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Emily (second from left) with her girl gang Ida, Missy and Alex at The Royal Marsden Hospital Credit: Courtesy of Emily Plane 

On 2 January last year, I was given the news that would change my life for ever. My nine-hour operation to remove a tumour the size of a grapefruit in my abdomen had been cut short, because the tumour was larger than expected and the surgeon had realised that a full hysterectomy would be necessary. Feeling groggy and sore, I looked squarely at my surgeon and asked him three questions: is it cancer? Will I lose my hair? Have you caught it early? His answers – yes, yes and no – set me on a path I could never have imagined.

三级成人视频I was two years out of uni, working in property in London five days a week and partying four nights a week. But niggling tummy pains had been bothering me for months and, after eight visits to the doctor and a false diagnosis of IBS, I eventually went to A&E, desperate for some relief and peace of mind.

When they first detected the tumour, I was determined to stay positive, but on hearing that I had stage 3 ovarian cancer and would need a full hysterectomy, I broke down. I later learned I was the youngest ever person to be diagnosed with that stage in the UK. It was an unbearably hard pill to swallow for a girl who has always carried round a list of future children’s names in the back of her diary.

A week later, I had a second operation, during which my incredible surgeon removed the tumour, my ovaries and all other visible signs of cancer that had spread up to my diaphragm and around my liver. Sadly, the cancer had also spread through to my bowel and I was fitted with a permanent colostomy bag. Coming round and feeling that bag on the side of my body was incredibly upsetting, and at that point, instead of hoping I wouldn’t die, I started thinking I wanted to. Recovery was incredibly hard. For the first few days, I just stared at the wall, struggling to process what was happening. Lying in the dark at night, I could barely imagine surviving chemotherapy, let alone living with a colostomy bag and never having children.

After her last chemotherapy session Credit: Courtesy of Emily Plane 

Fortunately, I had the most incredible support system of friends, family, doctors and nurses. My mum, and my three best friends, Ida, Alex and Missy, have been with me throughout. Recently, I saw a photo of myself in intensive care that I have no memory of, but my all-girl team is there, holding my hands, smiling and laughing. Some would say it’s silly, but I feel so guilty for what I put them through. I didn’t want my mum to see her little girl breaking, so I tried my best to stay strong for her sake, as much as myself.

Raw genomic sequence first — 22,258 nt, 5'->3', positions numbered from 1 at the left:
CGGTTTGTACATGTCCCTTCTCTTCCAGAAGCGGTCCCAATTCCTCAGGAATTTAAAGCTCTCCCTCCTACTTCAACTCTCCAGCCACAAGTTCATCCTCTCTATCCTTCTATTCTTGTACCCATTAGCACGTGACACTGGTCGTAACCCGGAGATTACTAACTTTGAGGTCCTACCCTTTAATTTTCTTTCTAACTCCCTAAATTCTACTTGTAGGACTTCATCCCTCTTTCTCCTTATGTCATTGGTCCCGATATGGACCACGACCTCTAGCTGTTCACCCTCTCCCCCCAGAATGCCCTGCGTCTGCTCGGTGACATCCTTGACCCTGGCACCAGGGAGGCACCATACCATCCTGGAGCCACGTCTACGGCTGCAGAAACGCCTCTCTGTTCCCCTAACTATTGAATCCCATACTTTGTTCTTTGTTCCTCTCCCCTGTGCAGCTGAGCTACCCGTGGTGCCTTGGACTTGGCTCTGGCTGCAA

Before my chemotherapy treatment began, I made the decision to shave my head as a way of asserting control over what was about to happen. But it was still a devastating blow; with no hair, I suddenly looked like a cancer patient. The Little Princess Trust, a charity that supplies wigs for young cancer patients, gave me a beautiful wig, and people would compliment my glossy, blonde locks, not knowing my hair was very much a sticking plaster, my broken body hidden beneath it.

三级成人视频I finished chemo last June and celebrated my 24th birthday the week after, partying until 6am as if nothing had changed. Since then, I’ve been given the all-clear, but I still crave my old, pre-diagnosis life so desperately. In some ways I’m the same Emily – addicted to sausage rolls and partying until the early hours – and yet my body, my mind and my life have completely changed. Every time I see a baby it is like a knife to my heart.

My greatest fear is that if the cancer comes back, I won’t be strong enough to get through it again. All I can tell myself is that I’ve done it before and I can do it again, especially with my army of friends beside me. For now, I’m just hoping I don’t have to try.

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As told to Charlie Newman